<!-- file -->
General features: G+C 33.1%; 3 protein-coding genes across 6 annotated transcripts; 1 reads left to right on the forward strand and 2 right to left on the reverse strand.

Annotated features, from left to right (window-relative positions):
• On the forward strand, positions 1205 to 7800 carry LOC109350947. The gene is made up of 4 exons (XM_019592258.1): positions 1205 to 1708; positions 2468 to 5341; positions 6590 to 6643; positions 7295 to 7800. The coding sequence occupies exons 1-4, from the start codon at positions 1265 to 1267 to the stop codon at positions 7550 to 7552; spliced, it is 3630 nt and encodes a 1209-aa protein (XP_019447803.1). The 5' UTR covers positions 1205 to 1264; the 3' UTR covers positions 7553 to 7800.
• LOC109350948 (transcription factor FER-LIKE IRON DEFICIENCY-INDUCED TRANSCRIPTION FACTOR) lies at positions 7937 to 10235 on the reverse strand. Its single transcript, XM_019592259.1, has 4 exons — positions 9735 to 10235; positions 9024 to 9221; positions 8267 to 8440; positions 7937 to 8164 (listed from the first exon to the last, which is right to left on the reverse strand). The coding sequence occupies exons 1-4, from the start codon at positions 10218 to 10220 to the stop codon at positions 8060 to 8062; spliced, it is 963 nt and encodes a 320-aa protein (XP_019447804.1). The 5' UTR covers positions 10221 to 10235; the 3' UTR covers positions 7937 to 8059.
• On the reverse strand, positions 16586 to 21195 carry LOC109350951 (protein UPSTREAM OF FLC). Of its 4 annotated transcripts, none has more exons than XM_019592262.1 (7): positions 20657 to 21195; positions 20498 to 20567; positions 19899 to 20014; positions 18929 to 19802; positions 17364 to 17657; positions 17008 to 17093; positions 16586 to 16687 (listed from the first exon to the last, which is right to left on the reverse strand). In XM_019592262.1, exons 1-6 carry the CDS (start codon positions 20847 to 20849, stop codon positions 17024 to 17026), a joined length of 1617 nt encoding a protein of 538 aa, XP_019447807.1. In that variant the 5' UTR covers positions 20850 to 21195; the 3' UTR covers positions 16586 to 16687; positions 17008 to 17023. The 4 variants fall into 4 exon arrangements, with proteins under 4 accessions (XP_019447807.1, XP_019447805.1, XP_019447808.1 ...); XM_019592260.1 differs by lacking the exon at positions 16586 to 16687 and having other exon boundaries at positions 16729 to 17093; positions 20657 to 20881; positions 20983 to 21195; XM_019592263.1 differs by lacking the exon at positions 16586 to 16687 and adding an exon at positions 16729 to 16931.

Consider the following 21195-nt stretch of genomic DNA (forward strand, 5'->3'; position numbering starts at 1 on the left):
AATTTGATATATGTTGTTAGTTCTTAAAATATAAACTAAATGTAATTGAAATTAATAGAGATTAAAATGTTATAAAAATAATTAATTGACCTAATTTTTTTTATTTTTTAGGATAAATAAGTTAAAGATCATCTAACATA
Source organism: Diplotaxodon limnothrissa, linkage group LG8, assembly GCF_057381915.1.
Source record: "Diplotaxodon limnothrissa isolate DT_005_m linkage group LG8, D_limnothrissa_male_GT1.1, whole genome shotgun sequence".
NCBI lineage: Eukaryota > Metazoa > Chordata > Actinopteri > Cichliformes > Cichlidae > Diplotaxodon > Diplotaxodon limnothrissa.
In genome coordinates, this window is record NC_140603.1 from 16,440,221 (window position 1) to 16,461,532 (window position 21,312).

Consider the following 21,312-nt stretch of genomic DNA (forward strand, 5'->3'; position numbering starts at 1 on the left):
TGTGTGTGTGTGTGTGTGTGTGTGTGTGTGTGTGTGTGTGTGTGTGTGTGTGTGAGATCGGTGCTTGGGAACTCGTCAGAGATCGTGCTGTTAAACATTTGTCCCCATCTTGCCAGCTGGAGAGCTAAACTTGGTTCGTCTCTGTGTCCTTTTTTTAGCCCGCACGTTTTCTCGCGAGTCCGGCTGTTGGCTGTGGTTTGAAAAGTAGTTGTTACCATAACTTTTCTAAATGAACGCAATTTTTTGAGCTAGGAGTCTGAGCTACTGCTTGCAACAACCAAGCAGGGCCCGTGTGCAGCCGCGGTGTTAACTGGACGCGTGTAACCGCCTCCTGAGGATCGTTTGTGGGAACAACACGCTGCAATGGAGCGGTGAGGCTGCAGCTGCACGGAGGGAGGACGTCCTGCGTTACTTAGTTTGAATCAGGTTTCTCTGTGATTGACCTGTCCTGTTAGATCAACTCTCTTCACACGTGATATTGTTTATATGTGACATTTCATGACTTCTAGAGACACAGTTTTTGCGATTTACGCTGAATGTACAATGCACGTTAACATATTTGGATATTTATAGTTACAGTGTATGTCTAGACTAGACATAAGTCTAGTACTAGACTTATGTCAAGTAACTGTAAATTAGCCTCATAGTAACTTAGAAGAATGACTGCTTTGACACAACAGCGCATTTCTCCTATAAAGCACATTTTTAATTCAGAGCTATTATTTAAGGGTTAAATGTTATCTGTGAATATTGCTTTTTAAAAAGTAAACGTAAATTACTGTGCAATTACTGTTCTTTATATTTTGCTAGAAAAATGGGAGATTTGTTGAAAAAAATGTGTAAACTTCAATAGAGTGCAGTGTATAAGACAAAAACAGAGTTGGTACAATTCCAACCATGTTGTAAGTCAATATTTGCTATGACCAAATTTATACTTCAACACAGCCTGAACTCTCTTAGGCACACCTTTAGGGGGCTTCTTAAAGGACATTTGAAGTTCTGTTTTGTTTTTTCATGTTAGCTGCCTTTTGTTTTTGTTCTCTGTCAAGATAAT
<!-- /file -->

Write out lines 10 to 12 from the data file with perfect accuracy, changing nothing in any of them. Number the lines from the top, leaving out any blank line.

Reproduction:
NCBI lineage: Eukaryota > Metazoa > Chordata > Actinopteri > Cichliformes > Cichlidae > Diplotaxodon > Diplotaxodon limnothrissa.
In genome coordinates, this window is record NC_140603.1 from 16,440,221 (window position 1) to 16,461,532 (window position 21,312).

Consider the following 21,312-nt stretch of genomic DNA (forward strand, 5'->3'; position numbering starts at 1 on the left):